For example, during a certain period of time, a manufacturer processes a large number of individual products on a production line and then determines that there are certain problems with these products. In this case, it is possible to locate all products produced from a specific production line within a specified time frame by connecting the production line to the WES system. The faster the response time, the greater the chances of preventing contaminated or non-compliant products from leaving the facility and reaching the store shelves.

Logistics traceability

When the product leaves the warehouse, each pallet that is loaded and shipped needs to be scanned and archived so that the manufacturer can track the product through the barcode label. Advanced RFID technology and in-vehicle information service systems enable manufacturers to record the specific trends of each product. Combined with the information gathered by the WES system, manufacturers will be able to track products in the following ways:

â—† When the product enters/leaves a specific controlled environment;

â—† The length of time the product is not in a controlled environment;

â—† When the product is loaded by car;

â—† The storage length and temperature of the product on the transport vehicle;

â—† When does the product arrive at the destination;

â—† How long the product is placed in a specific location

â—† When to ship the product back to the controlled environment of the delivery location.

Tracking products during the delivery phase is important to ensure that products are delivered on time and that tracking additional variables helps eliminate potential product damage or deterioration during shipment, preventing recalls in advance and avoiding lost revenue.

Traceability end point of the system

To achieve point-to-point complete traceability, ERP and WES solutions must be paired with downstream supply chain management systems (SCMs), including retail store systems. These systems continue to track shelf utilization and point-of-sale data so that you can not only understand inventory in real time, but also keep track of consumer needs.

With integrated WES and cloud-based supply chain management systems, store inventory data can be continuously tracked and replenished in a timely manner. In addition, if the production data is bound to the retailer's POS system and encounters a need for a recall, it may be necessary to call all customers who have purchased the relevant goods and ask them to return the product to the store instead of the national news. Broadcast.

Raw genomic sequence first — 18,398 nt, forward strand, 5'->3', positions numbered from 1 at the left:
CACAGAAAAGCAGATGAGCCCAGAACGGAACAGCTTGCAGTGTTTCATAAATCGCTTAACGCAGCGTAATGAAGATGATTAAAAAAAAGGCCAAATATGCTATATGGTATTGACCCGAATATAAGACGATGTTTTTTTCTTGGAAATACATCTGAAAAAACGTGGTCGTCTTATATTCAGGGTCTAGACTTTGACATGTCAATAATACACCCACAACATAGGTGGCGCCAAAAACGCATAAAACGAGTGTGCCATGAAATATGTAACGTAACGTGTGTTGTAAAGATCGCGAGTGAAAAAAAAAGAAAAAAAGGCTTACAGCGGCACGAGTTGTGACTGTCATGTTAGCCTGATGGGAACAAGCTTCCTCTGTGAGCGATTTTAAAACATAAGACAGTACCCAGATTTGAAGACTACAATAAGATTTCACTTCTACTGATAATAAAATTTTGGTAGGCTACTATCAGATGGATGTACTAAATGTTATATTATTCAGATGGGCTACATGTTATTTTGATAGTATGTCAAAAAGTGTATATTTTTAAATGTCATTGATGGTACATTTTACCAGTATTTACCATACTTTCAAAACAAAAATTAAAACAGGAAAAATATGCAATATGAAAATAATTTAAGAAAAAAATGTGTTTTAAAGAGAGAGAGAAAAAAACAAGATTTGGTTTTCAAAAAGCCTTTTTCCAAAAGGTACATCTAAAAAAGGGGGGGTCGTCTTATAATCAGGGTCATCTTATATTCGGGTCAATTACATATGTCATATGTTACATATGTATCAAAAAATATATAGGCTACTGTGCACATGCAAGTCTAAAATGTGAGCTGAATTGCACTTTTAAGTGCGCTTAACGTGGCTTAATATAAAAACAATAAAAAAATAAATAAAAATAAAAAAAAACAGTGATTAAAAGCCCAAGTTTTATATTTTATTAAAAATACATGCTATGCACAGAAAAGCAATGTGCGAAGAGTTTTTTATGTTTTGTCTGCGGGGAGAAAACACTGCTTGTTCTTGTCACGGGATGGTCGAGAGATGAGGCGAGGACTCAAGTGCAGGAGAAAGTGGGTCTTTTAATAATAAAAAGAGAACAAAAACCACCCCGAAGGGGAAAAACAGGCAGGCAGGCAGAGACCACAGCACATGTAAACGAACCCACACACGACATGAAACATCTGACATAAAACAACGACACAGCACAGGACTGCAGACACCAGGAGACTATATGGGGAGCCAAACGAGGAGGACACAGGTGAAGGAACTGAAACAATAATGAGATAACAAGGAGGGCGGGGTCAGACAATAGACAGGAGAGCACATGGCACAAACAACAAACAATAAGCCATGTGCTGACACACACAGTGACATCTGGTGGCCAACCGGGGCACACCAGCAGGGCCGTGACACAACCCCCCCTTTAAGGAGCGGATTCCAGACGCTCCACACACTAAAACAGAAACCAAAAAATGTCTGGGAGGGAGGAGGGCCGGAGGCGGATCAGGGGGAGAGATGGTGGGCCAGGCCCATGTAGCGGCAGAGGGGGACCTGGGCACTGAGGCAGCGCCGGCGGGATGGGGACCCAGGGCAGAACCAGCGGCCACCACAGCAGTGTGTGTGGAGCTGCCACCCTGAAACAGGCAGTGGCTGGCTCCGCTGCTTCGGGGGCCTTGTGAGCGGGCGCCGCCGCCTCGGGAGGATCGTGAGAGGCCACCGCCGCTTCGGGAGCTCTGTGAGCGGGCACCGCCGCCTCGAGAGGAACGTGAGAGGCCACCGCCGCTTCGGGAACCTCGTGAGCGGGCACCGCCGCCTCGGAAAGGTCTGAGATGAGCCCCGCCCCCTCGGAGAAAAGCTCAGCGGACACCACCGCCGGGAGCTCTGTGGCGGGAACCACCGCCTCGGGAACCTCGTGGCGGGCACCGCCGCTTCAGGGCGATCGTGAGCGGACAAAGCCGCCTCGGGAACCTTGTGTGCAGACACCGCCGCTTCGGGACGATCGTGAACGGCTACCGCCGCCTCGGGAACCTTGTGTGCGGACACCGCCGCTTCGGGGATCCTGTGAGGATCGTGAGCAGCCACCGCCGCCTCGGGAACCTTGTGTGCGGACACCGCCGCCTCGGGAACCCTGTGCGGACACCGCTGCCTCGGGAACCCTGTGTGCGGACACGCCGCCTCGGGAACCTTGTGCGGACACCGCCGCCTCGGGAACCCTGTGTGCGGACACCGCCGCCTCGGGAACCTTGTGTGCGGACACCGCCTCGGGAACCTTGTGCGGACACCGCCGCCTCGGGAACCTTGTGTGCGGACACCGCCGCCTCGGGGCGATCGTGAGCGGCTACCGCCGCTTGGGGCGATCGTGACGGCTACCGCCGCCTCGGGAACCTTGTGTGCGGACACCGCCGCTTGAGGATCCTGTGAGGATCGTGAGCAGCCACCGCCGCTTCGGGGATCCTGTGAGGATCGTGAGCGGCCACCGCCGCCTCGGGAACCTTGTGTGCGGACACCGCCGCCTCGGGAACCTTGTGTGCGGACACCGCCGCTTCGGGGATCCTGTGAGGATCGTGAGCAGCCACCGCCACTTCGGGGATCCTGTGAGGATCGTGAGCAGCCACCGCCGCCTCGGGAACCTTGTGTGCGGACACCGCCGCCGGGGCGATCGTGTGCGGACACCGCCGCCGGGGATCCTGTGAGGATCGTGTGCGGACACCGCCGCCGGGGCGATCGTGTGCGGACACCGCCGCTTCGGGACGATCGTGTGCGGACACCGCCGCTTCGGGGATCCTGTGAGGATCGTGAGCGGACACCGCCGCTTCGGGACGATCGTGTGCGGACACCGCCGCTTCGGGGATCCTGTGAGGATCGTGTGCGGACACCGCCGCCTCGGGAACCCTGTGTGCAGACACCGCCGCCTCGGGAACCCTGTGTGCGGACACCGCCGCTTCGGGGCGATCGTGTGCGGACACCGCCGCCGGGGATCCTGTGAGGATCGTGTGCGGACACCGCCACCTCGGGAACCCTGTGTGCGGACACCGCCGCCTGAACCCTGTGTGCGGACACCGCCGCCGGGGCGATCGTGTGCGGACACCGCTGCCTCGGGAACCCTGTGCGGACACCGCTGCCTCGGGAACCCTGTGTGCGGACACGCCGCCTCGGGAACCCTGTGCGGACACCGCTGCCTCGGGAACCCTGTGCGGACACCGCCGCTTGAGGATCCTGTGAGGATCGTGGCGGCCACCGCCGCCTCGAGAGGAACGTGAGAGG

With the continuous development of e-commerce, the way of selling products has changed from a physical store to a door-to-door model. Therefore, it has become more important to extend the traceability system to the receiving end.

Although there are always some commodities like coffee, most of them are not sold in retail distribution centers. Moreover, retail distributors typically source products from hundreds of manufacturers. At this point, the integrated WES system can help manage the inventory and confirm the selected order and upload the data to the ERP system to communicate directly with the customer and print the shipping label. Although the delivery destination is not a physical store, these systems allow the manufacturer to continuously track the product throughout the process until they reach the consumer safely.

Traceable future

In the future, consumers will have greater demand for organic, gluten-free, vegetarian and locally grown products. As the variety of products on the market increases, so does the need for manufacturers to invest in automation technology to ensure full traceability of food and beverages, as well as better inventory management and consumer safety.

WES and AS/RS systems will continue to evolve in complex traceability and tracking capabilities, as well as connectivity to the supply chain. By implementing a tightly integrated WES system in the supply chain process, manufacturers will be able to implement product traceability and quality control requirements throughout the supply chain to quickly respond to upstream and downstream problems, saving time, cost and maintaining brand The role of reputation.